“a. Giving effect to a conviction includes imposing any revocation, suspension, restriction, or disqualification of any California driver license;
“b. You may not deem yourself satisfied that the conditions set forth in Vehicle Code section 15023 and section 13363 have been met, unless the [DMV] is satisfied that the description of the violation from which the conviction arose in the reporting state, territory or possession of the United States, the District of Columbia, or the Commonwealth of Puerto Rico is sufficient to show the conviction arose from conduct involving actual driving; and
“c. You may not deem yourself satisfied that the conditions set forth in Vehicle Code section 15023 and section 13363 have been met solely because a conviction was reported to California pursuant to the provisions of the [Compact].
“3. Not give effect to any conviction reported to California once you are satisfied that the conditions set forth in Vehicle Code section 15023 and section 13363 have not been met.” (Original italics.)
D. The Motion for Attorney Fees
On March 5, 2018, Villarreal filed a motion for $240,459.72 in attorney fees under section 1021.5.3 The trial court denied Villarreal's motion in a written ruling issued May 1, 2018. Pertinent to this appeal, the trial court wrote: “Based on the evidence before the court, the court cannot conclude that the number of California drivers with non-qualifying out-of-state convictions that will benefit from the court's writ is meaningful and sufficiently large to justify fees under section 1021.5.”4
Villarreal filed a timely notice of appeal from the trial court's order denying attorney fees.
“The Legislature adopted section 1021.5 as a codification of the private attorney general doctrine of attorney fees developed in prior judicial decisions.” (Maria P. v. Riles (1987) 43 Cal.3d 1281, 1288, 240 Cal.Rptr. 872, 743 P.2d 932.) Section 1021.5 provides: “Upon motion, a court may award attorneys’ fees to a successful party against one or more opposing parties in any action which has resulted in the enforcement of an important right affecting the public interest if: (a) a significant benefit, whether pecuniary or nonpecuniary, has been conferred on the general public or a large class of persons, (b) the necessity and financial burden of private enforcement, or of enforcement by one public entity against another public entity, are such as to make the award appropriate, and (c) such fees should not in the interest of justice be paid out of the recovery, if any.”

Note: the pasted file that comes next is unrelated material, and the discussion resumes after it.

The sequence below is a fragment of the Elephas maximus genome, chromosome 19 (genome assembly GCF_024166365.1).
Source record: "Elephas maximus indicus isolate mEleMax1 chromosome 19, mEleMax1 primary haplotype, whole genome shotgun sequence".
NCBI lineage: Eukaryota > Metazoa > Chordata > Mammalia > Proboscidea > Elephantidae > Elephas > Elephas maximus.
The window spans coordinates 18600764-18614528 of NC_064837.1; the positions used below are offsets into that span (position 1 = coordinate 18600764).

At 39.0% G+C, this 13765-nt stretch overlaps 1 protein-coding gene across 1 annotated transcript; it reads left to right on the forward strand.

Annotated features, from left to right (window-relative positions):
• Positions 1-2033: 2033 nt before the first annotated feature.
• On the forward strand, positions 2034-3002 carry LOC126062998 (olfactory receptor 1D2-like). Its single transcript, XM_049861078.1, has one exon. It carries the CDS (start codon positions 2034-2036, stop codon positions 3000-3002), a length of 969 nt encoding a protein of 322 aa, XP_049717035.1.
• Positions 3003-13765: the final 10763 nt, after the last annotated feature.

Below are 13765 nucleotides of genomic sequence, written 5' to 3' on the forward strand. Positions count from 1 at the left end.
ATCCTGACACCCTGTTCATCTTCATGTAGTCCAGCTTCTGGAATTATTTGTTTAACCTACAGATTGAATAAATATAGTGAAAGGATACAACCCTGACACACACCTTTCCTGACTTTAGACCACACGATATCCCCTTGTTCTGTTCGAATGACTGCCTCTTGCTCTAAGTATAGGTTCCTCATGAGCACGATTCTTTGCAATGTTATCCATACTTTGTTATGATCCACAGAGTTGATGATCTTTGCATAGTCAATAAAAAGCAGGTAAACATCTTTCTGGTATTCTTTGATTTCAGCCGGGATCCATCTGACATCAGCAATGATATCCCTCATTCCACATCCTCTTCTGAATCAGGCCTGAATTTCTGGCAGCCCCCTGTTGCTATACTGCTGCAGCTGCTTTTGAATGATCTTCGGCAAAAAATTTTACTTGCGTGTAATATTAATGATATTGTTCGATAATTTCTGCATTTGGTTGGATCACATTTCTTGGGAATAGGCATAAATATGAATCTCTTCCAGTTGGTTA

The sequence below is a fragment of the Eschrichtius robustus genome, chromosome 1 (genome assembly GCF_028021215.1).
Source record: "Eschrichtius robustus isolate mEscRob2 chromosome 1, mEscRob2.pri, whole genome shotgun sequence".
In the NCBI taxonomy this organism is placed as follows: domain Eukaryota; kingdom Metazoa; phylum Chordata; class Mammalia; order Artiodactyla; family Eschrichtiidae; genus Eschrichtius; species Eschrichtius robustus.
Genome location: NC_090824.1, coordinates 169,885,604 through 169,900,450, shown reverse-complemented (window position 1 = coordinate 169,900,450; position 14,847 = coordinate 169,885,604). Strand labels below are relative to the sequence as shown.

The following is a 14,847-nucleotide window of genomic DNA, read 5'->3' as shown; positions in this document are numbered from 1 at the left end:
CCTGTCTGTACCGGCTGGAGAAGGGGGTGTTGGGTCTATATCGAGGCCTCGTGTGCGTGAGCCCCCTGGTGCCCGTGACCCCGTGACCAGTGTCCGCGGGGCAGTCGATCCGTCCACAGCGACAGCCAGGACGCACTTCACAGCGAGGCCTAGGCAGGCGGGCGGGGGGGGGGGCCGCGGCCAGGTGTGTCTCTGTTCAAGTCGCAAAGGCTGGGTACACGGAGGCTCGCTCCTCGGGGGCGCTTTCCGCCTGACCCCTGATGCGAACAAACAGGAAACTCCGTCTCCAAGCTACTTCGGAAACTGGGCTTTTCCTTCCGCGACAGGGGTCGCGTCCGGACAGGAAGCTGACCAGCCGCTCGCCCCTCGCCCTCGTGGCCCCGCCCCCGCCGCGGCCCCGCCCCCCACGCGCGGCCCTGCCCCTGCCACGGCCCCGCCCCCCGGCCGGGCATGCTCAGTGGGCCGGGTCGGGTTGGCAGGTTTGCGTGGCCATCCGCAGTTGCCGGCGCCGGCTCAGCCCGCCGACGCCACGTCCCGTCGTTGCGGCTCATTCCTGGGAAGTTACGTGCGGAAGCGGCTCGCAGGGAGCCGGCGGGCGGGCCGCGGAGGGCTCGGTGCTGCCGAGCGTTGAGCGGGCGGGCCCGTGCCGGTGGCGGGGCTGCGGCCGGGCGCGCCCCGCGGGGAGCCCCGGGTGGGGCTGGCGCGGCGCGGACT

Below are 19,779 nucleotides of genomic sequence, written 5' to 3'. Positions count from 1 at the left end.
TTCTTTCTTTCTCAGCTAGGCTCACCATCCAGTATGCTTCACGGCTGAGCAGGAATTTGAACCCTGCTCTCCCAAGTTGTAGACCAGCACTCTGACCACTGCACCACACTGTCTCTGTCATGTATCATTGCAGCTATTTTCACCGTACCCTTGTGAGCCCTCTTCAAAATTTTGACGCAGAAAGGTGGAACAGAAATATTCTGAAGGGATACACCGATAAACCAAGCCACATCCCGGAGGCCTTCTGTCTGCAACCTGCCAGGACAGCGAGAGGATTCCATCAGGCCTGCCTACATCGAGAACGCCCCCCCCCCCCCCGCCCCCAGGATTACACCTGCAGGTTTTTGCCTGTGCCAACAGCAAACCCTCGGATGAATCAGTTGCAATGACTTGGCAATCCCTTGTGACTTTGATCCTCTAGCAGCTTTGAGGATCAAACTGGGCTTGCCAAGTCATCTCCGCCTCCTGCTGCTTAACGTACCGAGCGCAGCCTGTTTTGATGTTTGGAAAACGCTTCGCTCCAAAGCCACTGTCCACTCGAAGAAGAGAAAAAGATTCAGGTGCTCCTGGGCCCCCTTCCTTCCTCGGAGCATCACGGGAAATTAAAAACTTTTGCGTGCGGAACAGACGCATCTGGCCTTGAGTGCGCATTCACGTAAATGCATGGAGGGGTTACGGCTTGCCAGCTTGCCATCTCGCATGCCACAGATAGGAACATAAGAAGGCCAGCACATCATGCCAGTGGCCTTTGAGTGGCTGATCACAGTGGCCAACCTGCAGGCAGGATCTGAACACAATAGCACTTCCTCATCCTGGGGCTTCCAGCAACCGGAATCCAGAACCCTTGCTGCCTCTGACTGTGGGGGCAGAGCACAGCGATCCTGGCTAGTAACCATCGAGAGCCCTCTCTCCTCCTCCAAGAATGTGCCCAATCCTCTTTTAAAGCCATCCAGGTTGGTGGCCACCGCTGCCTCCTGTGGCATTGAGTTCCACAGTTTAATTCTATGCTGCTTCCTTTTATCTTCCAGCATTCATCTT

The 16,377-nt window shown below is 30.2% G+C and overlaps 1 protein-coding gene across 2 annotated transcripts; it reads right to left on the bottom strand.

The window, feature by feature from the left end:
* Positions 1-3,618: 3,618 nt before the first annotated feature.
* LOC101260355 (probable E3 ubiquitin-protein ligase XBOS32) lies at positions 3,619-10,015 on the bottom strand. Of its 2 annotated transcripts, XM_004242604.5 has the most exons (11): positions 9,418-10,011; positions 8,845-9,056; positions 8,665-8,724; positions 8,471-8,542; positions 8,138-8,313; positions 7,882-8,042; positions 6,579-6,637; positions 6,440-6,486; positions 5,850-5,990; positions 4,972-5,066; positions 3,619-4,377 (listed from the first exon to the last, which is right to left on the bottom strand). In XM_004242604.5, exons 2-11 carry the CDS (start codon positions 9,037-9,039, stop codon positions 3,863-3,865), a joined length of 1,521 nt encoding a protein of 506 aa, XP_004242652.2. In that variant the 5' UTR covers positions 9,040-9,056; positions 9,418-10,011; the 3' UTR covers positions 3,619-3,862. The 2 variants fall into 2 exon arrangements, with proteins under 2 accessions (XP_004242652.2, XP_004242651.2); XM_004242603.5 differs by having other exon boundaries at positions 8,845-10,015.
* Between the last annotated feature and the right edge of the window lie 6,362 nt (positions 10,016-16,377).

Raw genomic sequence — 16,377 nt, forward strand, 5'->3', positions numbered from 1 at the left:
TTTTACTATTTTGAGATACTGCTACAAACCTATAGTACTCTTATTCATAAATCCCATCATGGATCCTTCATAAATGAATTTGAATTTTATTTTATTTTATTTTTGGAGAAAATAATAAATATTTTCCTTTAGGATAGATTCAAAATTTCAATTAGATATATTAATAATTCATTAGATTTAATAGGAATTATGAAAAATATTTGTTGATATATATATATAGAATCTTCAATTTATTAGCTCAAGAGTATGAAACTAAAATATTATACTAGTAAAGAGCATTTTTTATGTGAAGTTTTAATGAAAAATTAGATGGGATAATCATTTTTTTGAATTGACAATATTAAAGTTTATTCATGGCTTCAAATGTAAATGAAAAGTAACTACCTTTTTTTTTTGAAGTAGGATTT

A. Standard of Review
“To the extent we construe and define the statutory requirements for an award of attorney's fees, our review is de novo; to the extent we assess whether those requirements were properly applied, our review is for an abuse of discretion.” (La Mirada Avenue Neighborhood Assn. of Hollywood v. City of Los Angeles (2018) 22 Cal.App.5th 1149, 1156, 232 Cal.Rptr.3d 338; accord, Connerly v. State Personnel Bd. (2006) 37 Cal.4th 1169, 1175, 39 Cal.Rptr.3d 788, 129 P.3d 1.)
B. Significant Benefit to General Public or Large Class
Villarreal contends the trial court misconstrued section 1021.5 to require that the “significant benefit ․ conferred on the general public or a large class of persons” be a direct benefit. Villarreal bases this contention on the trial court's statement that it could “not conclude that the number of California drivers with non-qualifying out-of-state convictions that will benefit from the court's writ is meaningful and sufficiently large to justify fees under section 1021.5.” Villarreal argues that the trial court's writ indirectly benefits every California driver—26,484,646 people as of December 31, 2016—by protecting against the wrongful suspensions of their driver licenses. That indirect benefit, Villarreal contends, is sufficient to justify an attorney fee award under section 1021.5. Even if the trial court correctly construed section 1021.5, Villarreal argues, the trial court abused its discretion when it denied Villarreal's motion for attorney fees.